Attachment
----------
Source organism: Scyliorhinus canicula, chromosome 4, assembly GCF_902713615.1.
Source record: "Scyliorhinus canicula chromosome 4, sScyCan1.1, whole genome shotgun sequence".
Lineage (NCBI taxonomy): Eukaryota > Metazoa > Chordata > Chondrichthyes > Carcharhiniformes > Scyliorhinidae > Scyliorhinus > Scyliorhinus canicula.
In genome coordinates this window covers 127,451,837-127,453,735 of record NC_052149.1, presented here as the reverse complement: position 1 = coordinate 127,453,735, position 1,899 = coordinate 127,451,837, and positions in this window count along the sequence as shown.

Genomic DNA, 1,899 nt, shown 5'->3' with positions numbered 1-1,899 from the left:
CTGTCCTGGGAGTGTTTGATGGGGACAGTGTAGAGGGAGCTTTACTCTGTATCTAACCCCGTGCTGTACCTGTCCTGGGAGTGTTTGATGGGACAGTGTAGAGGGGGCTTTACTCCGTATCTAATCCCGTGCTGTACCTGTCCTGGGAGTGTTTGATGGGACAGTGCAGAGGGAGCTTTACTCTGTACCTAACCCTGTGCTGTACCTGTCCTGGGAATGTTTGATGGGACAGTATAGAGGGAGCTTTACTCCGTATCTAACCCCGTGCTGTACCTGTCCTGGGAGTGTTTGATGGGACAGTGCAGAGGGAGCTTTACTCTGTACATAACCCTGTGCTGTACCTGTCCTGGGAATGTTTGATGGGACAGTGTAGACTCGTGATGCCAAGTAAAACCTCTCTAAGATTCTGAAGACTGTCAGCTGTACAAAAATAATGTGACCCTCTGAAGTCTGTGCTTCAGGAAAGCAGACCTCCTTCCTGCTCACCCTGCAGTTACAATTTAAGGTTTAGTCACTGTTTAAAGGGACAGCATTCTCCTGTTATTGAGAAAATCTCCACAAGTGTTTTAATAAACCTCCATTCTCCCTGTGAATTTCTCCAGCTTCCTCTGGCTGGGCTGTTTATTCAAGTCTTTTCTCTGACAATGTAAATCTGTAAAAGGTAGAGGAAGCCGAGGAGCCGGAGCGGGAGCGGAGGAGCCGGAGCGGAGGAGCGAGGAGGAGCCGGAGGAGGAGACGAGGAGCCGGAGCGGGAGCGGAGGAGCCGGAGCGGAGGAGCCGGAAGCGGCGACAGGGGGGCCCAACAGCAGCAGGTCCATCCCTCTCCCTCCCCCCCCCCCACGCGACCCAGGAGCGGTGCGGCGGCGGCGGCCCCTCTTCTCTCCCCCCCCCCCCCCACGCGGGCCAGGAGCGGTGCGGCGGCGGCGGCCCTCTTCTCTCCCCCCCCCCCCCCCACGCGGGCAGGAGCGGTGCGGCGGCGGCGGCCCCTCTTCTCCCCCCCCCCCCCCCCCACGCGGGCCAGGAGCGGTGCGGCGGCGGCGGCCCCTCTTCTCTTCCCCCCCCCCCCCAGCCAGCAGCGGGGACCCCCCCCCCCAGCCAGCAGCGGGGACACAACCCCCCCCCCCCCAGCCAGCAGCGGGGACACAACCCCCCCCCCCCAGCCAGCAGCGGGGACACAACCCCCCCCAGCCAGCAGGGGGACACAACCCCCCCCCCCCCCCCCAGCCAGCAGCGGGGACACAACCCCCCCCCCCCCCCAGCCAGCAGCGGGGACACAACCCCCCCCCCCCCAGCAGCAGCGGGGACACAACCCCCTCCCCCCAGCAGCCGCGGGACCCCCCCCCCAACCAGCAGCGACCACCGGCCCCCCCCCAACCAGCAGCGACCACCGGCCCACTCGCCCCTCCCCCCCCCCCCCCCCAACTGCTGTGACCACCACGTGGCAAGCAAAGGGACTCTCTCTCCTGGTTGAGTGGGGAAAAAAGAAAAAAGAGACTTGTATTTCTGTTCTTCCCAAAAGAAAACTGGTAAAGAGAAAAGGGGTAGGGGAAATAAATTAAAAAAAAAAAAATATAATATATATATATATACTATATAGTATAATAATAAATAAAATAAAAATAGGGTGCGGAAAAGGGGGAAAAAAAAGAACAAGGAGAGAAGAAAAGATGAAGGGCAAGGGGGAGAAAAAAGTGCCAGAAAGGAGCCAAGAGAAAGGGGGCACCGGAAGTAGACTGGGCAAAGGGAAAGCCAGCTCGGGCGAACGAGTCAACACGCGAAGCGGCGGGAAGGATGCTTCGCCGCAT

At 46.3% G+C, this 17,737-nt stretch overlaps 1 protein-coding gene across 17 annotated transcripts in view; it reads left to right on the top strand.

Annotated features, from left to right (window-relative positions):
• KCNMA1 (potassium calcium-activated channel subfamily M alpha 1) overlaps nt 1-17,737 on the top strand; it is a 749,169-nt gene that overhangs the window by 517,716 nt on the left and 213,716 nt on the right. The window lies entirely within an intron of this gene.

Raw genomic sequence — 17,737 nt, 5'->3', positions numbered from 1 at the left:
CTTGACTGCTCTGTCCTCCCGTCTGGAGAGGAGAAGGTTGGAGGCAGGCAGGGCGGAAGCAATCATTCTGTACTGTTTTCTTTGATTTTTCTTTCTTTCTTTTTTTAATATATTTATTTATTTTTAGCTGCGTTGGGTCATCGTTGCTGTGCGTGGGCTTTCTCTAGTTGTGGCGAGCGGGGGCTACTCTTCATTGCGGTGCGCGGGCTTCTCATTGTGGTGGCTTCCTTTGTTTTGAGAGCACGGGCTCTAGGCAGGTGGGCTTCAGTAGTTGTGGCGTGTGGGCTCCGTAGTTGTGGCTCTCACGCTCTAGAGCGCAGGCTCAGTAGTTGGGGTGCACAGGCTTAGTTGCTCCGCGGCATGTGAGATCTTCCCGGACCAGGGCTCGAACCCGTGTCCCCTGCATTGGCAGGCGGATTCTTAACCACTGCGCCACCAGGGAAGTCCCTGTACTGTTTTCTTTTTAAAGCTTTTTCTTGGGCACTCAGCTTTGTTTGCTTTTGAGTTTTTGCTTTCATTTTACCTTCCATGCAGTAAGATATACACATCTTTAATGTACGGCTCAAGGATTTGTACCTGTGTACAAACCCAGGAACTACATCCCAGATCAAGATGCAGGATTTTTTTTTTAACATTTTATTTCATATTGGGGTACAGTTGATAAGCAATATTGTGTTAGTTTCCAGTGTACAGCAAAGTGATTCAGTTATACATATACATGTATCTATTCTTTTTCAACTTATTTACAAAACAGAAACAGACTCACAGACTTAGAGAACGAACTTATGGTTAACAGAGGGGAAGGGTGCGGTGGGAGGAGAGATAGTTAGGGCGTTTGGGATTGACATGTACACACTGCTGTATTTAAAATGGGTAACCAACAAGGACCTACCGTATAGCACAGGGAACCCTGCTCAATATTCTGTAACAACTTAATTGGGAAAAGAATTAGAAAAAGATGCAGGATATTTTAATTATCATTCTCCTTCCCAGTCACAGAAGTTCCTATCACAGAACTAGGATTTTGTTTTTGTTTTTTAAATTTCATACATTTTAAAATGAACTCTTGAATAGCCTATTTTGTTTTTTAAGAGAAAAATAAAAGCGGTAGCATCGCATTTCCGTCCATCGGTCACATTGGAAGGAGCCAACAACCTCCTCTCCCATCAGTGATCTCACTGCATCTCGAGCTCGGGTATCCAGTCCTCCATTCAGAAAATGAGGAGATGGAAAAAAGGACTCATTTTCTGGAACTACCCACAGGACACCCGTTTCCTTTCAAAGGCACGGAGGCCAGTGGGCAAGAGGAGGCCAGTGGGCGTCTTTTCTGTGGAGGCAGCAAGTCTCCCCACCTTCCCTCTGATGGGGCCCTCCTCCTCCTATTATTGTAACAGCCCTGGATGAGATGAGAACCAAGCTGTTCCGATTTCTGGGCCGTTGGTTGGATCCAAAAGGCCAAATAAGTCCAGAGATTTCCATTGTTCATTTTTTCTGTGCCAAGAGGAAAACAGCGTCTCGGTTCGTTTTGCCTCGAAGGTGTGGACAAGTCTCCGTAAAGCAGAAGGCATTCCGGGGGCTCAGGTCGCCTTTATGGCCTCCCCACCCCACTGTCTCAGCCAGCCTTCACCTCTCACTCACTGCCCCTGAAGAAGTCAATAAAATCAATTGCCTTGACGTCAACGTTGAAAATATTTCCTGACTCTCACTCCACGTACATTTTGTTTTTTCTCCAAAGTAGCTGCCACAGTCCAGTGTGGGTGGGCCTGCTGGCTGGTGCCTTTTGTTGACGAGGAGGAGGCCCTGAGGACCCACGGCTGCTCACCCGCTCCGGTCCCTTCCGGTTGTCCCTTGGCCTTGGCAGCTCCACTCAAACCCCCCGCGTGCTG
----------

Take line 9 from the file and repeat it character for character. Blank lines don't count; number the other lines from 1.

• KCNMA1 (potassium calcium-activated channel subfamily M alpha 1) overlaps nt 1-17,737 on the top strand; it is a 749,169-nt gene that overhangs the window by 517,716 nt on the left and 213,716 nt on the right. The window lies entirely within an intron of this gene.